by Maria Lahiffe
Most people know that it is easy to create tables in MS Word which will contain data. But fewer people know that MS Word tables are essential tools for sophisticated formatting, and can even be used for basic data management. There is so much to say about tables that this topic will cover a few posts. To start, try these the next time you’re in Word:
To create a table in Word 2013, you click the “insert” tab, followed by “tables.” From there, you can
There are three ways to do this too:
1. Hover over the line break between two cells on the left-hand side of the table (to add rows) or the top of the table (to add columns)
2. Select a cell, right-click, and choose “insert” from the context menu
3. Select a cell, then click the “Table tools – Layout” tab, then “insert”.
Click your table to select it, then right-click. Alternately, click the table and then click the “Table Tools – Layout” Tab. Either way, click “Table Properties” after that.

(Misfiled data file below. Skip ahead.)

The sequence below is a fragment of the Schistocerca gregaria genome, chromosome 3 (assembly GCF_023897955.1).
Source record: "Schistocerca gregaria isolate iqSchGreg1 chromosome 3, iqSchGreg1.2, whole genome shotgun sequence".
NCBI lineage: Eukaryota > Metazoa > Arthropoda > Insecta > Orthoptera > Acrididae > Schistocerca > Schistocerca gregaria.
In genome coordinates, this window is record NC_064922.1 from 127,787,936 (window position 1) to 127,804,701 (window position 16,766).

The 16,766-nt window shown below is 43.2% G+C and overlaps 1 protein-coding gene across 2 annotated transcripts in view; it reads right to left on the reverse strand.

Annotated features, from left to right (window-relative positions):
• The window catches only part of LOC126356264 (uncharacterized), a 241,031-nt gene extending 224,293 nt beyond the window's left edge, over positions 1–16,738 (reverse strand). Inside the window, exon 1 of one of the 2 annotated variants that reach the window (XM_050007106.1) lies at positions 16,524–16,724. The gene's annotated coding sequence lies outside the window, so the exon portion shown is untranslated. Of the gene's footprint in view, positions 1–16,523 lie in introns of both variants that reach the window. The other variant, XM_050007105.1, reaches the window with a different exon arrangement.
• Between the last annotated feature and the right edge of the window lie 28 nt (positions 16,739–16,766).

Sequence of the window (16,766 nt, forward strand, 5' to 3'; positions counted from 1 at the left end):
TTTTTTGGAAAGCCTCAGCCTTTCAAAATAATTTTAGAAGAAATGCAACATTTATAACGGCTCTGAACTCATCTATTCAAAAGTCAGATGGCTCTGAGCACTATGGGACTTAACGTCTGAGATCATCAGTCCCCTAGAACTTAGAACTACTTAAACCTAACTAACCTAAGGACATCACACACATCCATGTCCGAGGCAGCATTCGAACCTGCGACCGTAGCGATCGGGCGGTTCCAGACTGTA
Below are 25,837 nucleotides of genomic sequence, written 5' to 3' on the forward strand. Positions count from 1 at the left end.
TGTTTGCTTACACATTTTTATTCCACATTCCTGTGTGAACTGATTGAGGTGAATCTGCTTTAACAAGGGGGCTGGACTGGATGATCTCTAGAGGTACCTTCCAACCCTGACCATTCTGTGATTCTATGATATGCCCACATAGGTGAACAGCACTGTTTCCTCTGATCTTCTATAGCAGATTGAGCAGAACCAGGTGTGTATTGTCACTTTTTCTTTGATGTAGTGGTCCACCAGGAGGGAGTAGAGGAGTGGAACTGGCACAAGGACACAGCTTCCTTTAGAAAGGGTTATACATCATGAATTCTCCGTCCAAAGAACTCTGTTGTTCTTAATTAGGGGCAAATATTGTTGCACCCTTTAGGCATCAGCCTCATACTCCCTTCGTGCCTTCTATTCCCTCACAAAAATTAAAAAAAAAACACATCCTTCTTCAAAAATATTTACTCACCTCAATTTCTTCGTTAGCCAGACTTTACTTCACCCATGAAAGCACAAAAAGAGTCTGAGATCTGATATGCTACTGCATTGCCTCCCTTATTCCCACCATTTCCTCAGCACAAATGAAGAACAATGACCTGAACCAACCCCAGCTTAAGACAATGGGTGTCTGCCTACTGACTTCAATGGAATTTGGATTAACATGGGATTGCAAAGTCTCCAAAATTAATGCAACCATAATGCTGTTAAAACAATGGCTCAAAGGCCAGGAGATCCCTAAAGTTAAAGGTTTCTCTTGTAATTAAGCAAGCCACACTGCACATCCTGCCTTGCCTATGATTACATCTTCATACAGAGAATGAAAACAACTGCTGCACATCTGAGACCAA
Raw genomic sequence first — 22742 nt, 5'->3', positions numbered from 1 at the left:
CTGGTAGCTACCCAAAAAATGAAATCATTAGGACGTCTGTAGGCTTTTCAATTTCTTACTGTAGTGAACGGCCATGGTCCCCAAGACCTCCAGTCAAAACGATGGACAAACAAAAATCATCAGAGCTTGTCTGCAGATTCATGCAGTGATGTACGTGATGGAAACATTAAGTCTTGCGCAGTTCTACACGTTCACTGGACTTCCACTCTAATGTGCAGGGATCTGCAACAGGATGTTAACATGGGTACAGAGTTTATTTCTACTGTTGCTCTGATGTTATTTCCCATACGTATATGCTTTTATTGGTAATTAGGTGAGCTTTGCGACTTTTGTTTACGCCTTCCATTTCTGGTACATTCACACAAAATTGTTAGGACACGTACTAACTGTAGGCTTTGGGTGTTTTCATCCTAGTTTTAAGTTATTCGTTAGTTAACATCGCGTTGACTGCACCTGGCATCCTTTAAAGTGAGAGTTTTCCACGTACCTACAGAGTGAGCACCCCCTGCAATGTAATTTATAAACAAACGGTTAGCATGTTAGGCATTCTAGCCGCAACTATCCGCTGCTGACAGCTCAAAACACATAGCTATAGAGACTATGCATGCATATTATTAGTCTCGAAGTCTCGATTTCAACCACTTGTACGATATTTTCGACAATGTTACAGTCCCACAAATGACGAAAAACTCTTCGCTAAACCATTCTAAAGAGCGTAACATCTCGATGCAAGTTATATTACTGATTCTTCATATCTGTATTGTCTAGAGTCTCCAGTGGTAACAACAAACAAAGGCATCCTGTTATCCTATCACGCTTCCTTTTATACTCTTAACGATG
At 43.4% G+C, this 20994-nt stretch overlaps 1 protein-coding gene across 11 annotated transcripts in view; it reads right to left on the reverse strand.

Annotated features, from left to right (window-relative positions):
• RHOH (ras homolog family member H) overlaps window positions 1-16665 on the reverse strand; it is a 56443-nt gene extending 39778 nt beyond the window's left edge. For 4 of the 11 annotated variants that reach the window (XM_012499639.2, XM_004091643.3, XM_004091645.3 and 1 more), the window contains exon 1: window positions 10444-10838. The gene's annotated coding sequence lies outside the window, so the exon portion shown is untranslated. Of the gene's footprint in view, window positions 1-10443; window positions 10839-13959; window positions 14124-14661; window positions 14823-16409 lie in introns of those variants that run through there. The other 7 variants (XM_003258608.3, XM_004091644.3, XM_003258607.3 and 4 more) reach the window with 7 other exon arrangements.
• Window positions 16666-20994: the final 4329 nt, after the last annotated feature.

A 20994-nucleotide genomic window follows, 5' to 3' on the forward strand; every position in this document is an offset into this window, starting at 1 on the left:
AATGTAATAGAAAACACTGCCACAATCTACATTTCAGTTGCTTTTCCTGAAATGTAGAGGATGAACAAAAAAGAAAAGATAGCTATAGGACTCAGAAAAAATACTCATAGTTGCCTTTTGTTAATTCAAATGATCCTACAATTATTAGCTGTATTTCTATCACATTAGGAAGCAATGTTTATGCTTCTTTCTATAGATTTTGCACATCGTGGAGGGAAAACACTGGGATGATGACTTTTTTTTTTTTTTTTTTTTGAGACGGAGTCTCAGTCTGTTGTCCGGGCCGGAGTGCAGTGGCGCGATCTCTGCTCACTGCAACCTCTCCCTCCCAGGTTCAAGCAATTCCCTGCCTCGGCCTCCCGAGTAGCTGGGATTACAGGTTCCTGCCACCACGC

The Table Properties box allows you to do a lot of nifty stuff. We’ll get into more of the details in a future post. For now, we’ll just look at a few basic things.
When you select “Table Properties”, the default visible tab will be the “table” tab. Here, you can control the overall table width, the alignment, and text wrapping. For alignment and text wrapping, the selector buttons basically say it all.
If you need to your table to be a particular width, then you can control that by clicking the box next to “Preferred width”. Enter in the number and the units you want. A couple of notes here:
If you need the table to be narrower, you’ll need to reduce the font before you specify your preferred width.
Some things to note about the “after” table
If you want more sophisticated control over your column widths, read the next section.
You can always control row height and column width with your mouse. Word also defaults to making the row high enough to accommodate all the text you put into it. That is often all you need. However, you can get more sophisticated if you need to, for example, if you want your table to have a uniform appearance. Click “Row” and then click the box next to “Specify Height”.
You have less flexibility here, because Word will not go any narrower than the text allows.
This is just the start of what you can do with tables in MS Word. Come to our MS Word 201 workshop to learn about Tables, and a whole lot more!
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